, Volume 101, Issue 9, pp 697–705

Hoopoes color their eggs with antimicrobial uropygial secretions

  • Juan J. Soler
  • M. Martín-Vivaldi
  • J. M. Peralta-Sánchez
  • L. Arco
  • N. Juárez-García-Pelayo
Original Paper


Uropygial gland secretions are used as cosmetics by some species of birds to color and enhance properties of feathers and teguments, which may signal individual quality. Uropygial secretions also reach eggshells during incubation and, therefore, may influence the coloration of birds’ eggs, a trait that has attracted the attention of evolutionary biologists for more than one century. The color of hoopoe eggs typically changes along incubation, from bluish-gray to greenish-brown. Here, we test experimentally the hypothesis that dark uropygial secretion of females is responsible for such drastic color change. Moreover, since uropygial secretion of hoopoes has antimicrobial properties, we also explore the association between color and antimicrobial activity of the uropygial secretion of females. We found that eggs stayed bluish-gray in nests where female access to the uropygial secretion was experimentally blocked. Furthermore, experimental eggs that were maintained in incubators and manually smeared with uropygial secretion experienced similar color changes that naturally incubated eggs did, while control eggs that were not in contact with the secretions did not experience such color changes. All these results strongly support the hypothesis that female hoopoes use their uropygial gland secretion to color the eggs. Moreover, saturation of the uropygial secretion was associated with antimicrobial activity against Bacillus licheniformis. Given the known antimicrobial potential of uropygial secretions of birds, this finding opens the possibility that in scenarios of sexual selection, hoopoes in particular and birds in general signal antimicrobial properties of their uropygial secretion by mean of changes in egg coloration along incubation.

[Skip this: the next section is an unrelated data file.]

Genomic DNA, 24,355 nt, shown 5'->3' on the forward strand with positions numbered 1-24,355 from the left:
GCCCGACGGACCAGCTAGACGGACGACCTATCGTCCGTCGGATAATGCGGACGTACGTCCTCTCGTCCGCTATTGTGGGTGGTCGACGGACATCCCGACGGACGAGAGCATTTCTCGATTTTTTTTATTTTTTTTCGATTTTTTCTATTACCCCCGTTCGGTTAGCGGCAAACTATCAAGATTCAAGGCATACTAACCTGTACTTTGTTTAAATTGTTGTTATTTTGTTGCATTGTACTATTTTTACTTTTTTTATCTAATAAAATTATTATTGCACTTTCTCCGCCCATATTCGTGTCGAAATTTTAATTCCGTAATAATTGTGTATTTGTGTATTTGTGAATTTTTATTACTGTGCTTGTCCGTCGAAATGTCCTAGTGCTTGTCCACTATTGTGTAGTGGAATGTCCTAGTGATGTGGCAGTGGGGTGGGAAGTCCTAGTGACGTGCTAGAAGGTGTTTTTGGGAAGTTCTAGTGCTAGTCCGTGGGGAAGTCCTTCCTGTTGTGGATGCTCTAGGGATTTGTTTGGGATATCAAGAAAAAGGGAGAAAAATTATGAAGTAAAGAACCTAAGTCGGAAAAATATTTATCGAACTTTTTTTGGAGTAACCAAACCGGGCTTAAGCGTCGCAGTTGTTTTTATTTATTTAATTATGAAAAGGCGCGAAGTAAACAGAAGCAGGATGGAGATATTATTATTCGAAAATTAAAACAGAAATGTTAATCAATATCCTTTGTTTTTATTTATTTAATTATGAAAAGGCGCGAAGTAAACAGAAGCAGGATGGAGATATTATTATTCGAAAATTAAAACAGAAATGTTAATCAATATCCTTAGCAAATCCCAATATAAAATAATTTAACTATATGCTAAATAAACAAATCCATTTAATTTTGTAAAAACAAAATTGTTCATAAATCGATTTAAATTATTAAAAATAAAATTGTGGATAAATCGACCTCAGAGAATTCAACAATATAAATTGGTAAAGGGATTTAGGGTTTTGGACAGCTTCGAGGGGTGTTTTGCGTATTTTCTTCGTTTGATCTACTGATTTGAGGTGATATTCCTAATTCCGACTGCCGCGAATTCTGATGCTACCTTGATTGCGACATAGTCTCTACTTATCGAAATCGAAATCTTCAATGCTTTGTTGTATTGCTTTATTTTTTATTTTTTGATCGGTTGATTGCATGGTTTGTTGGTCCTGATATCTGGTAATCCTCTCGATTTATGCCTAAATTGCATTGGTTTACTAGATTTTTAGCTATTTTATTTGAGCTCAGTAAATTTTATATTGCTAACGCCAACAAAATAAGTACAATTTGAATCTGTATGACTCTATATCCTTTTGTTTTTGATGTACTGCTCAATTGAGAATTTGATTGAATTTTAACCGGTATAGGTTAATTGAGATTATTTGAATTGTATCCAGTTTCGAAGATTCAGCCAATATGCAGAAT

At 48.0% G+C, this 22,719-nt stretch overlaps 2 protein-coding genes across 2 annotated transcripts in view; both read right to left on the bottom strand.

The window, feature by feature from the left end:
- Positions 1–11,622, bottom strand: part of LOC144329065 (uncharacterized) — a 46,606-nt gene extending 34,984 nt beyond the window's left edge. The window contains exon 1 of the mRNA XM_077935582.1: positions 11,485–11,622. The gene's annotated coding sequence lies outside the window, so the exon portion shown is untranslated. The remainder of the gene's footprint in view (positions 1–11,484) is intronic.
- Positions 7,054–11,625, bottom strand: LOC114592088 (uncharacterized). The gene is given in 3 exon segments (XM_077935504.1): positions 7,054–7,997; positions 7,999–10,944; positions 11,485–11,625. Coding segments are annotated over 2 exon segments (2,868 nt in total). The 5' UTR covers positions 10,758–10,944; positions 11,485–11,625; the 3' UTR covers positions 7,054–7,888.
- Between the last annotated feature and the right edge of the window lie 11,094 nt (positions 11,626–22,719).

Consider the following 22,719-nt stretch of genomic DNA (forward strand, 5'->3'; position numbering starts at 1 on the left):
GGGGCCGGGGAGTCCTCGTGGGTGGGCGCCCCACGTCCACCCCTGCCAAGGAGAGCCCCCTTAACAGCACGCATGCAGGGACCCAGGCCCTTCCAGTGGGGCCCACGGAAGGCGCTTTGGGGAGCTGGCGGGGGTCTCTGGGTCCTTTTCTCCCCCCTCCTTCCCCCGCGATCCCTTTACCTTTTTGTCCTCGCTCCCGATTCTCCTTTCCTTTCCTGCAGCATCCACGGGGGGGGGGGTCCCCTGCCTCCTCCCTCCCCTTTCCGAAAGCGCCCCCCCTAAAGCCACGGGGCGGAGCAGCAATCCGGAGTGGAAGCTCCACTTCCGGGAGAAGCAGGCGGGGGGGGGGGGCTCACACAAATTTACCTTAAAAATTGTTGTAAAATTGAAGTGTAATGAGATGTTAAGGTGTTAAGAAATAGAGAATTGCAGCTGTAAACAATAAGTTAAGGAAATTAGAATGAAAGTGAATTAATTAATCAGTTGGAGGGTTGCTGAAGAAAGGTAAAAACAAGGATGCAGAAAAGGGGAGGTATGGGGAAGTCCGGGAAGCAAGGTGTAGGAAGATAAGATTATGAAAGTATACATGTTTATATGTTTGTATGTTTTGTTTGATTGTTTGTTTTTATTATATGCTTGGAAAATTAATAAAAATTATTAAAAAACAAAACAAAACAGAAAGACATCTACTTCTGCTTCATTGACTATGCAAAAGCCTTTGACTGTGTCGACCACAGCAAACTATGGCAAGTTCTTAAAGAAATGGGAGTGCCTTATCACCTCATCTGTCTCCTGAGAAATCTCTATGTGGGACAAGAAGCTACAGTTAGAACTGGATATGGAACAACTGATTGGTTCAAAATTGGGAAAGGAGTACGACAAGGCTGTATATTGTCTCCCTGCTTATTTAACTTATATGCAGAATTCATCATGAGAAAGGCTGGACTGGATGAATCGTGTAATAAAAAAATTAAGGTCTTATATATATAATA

Antimicrobials Bacteria Egg color change Cosmetics Eggshells Sexual signal Uropygial gland secretion 


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Copyright information

© Springer-Verlag Berlin Heidelberg 2014

Authors and Affiliations

  • Juan J. Soler
    • 1
    • 2
  • M. Martín-Vivaldi
    • 2
    • 3
  • J. M. Peralta-Sánchez
    • 2
    • 4
  • L. Arco
    • 2
    • 3
  • N. Juárez-García-Pelayo
    • 5
  1. 1.Estación Experimental de Zonas Áridas (CSIC)AlmeríaSpain
  2. 2.Grupo Coevolución, Unidad Asociada al CSICUniversidad de GranadaGranadaSpain
  3. 3.Departamento de ZoologíaUniversidad de GranadaGranadaSpain
  4. 4.Departamento de MicrobiogíaUniversidad de GranadaGranadaSpain
  5. 5.EstepaSpain

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